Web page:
accept the lodging to perform the duties of employment, and he or she cannot have
an option to accept cash in lieu of the lodging.
- The University provides the lodging on its business premises. The IRS defines the
business premises as the place of employment.
- Meals must meet the following requirements to be considered non-taxable:
- Provided to an employee, or employee’s spouse or tax dependent;
- Provided by or on behalf of the employer;
- Provided on the business premises of the employer; and
- Provided for the convenience of the employer.
- The University may consider certain uniform expenses and allowances as working-condition
fringe benefits. The acquisition and maintenance of employee uniforms are tax-deductible
or tax-exempt as ordinary and necessary business expenses if the uniforms are: (1)
specifically required as a condition of employment and (2) of a distinctive nature
and not of a type that is adaptable to general or continued usage as ordinary clothing.
Non-taxable clothing also includes protective clothing. Protective clothing should
follow the U.S. Office of Safety and Health Administration (OSHA) Code of Federal
Regulations (CFR) with the employer assessing the hazards of the workplace. In such
an instance where the University purchases protective clothing, the supervisor shall
identify and justify the specific items of clothing that are required for the safety
of the employee in performing the job. The clothing must serve as a matter of employee
protection and safety under OSHA rules to qualify as exempt from taxation.
The University will consider clothing purchases costing $100 or less per employee,
per calendar year as a de minimis fringe benefit and will thus be non-taxable to the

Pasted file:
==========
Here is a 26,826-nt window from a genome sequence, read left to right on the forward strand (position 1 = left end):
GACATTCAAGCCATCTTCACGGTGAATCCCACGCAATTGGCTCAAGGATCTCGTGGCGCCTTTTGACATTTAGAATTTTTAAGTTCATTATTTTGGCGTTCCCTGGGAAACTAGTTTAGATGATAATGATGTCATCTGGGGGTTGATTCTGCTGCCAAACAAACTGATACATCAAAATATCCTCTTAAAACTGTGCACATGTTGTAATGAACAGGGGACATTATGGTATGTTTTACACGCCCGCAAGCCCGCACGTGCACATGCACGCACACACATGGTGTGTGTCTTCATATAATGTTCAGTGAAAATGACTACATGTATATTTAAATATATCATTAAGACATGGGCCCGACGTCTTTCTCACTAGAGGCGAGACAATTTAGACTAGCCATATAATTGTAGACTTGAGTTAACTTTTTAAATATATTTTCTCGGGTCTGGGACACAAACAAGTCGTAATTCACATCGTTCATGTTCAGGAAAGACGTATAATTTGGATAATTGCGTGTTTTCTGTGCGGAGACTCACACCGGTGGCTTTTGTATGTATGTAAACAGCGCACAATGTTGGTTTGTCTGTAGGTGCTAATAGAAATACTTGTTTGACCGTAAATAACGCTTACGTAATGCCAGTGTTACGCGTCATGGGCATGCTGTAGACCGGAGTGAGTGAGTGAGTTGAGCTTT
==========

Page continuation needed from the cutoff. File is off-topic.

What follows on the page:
Apparel allowances, or the value of merchandise credit provided to certain employees
that allows them to acquire apparel and goods directly from an outside vendor, is
a taxable fringe benefit.
If any questions arise regarding the exclusion (or inclusion) of clothing in an employee’s
taxable wages, please contact the Payroll Office in Finance and Administration for
a final determination.
- Educational tuition assistance (both undergraduate and graduate level) provided to
employees is often nontaxable, subject to certain parameters. If a department provides
an employee with assistance exceeding $5,250.00, the University must include the value
of these benefits as wages, unless the benefits are working condition benefits. The
University may exclude this working condition benefit from wages.
- Reimbursement to an employee for meals and entertainment generally will not be included
in an employee’s income provided there is a business purpose for such expenses. The
employee is required to timely substantiate the reimbursed expenses and return within
a reasonable period of time any amounts reimbursed which exceed the amount of substantiated
expenses. Expenses must be ordinary and necessary and incurred in the regular course
of business, and the activities should relate to, or be in association with, the active
course of business.
- Travel advances paid to employees must be accounted for within 180 days after the